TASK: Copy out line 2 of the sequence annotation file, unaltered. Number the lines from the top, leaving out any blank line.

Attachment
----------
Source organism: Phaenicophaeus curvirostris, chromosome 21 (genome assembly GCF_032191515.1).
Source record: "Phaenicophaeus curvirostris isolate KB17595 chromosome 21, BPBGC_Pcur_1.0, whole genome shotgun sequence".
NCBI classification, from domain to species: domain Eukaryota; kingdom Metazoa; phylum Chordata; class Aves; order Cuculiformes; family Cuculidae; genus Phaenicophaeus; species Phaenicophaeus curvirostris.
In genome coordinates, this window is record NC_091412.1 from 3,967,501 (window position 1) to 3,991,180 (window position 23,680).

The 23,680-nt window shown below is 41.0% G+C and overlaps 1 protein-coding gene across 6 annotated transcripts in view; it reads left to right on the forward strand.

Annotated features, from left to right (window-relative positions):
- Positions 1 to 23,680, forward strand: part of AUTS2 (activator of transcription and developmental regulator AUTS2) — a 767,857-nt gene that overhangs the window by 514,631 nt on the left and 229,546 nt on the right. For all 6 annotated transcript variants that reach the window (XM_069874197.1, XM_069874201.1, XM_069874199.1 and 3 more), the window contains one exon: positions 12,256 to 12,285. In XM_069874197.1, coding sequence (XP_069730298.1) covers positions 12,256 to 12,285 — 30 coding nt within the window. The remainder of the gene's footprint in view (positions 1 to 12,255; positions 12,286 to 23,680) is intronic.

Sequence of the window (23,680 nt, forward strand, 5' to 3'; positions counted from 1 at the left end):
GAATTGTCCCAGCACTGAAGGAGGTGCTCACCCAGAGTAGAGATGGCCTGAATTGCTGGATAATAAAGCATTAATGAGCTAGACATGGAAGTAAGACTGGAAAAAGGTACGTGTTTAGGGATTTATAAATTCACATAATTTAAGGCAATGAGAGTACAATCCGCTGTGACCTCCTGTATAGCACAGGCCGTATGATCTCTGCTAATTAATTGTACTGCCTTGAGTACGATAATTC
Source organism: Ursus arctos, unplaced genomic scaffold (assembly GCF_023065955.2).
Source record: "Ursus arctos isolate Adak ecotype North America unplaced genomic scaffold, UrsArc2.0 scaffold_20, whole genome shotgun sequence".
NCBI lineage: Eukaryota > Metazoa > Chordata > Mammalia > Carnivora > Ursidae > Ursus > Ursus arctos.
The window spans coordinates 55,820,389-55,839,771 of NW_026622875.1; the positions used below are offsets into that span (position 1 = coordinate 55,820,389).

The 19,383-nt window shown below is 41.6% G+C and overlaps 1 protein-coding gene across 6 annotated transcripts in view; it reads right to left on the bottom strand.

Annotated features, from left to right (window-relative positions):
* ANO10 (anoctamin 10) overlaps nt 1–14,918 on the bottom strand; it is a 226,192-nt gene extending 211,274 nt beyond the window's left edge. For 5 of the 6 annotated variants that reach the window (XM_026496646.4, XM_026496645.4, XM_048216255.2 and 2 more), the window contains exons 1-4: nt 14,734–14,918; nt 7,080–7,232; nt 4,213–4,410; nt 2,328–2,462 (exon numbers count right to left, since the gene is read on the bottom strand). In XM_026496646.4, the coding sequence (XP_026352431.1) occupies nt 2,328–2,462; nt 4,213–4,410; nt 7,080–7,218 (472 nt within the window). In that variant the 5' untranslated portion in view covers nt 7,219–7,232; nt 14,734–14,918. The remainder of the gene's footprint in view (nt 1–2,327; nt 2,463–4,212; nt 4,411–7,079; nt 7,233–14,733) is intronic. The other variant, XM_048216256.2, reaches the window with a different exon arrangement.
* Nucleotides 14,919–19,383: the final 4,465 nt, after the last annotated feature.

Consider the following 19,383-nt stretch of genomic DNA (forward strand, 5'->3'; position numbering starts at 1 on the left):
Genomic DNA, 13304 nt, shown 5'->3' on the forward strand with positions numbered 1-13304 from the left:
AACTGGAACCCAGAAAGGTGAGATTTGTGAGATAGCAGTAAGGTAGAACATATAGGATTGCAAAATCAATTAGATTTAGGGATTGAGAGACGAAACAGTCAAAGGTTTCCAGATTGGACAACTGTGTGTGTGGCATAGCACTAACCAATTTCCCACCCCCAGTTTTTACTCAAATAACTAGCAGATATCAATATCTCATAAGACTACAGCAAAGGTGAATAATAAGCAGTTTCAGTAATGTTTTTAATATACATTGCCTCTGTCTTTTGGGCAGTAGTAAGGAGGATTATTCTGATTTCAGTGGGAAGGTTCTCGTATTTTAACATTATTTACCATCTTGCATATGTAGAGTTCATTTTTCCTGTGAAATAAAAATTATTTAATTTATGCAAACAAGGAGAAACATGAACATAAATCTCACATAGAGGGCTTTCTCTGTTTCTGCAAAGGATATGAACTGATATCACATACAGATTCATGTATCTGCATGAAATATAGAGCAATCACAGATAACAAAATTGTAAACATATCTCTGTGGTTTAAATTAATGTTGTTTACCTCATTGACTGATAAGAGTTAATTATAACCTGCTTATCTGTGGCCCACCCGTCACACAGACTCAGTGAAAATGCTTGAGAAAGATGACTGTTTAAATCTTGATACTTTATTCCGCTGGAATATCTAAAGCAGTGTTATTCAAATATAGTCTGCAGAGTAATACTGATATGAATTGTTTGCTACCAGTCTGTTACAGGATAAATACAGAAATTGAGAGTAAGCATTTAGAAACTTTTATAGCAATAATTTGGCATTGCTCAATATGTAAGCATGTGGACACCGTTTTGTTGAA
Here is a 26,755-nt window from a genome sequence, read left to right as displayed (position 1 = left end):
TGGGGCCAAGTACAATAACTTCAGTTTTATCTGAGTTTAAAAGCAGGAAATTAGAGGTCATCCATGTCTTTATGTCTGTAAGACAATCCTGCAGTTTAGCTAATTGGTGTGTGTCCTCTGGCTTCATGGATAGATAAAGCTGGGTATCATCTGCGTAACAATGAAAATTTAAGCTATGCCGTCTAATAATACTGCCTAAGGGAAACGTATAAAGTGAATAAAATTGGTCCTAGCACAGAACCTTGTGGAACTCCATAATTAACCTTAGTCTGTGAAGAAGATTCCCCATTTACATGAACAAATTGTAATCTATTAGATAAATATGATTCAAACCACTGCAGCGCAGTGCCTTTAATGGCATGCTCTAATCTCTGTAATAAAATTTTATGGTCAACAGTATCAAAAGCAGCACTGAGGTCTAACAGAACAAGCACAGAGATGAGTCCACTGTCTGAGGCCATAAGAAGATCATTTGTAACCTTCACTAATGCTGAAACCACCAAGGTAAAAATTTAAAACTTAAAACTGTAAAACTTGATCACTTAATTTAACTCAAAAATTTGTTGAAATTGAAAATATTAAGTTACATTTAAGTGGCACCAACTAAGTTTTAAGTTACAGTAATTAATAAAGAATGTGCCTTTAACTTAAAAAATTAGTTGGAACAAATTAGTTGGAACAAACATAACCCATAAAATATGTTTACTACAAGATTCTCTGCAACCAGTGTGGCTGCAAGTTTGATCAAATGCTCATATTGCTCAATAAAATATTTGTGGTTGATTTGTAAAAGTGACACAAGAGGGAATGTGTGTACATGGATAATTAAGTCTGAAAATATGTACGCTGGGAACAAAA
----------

Source record: "Phaenicophaeus curvirostris isolate KB17595 chromosome 21, BPBGC_Pcur_1.0, whole genome shotgun sequence".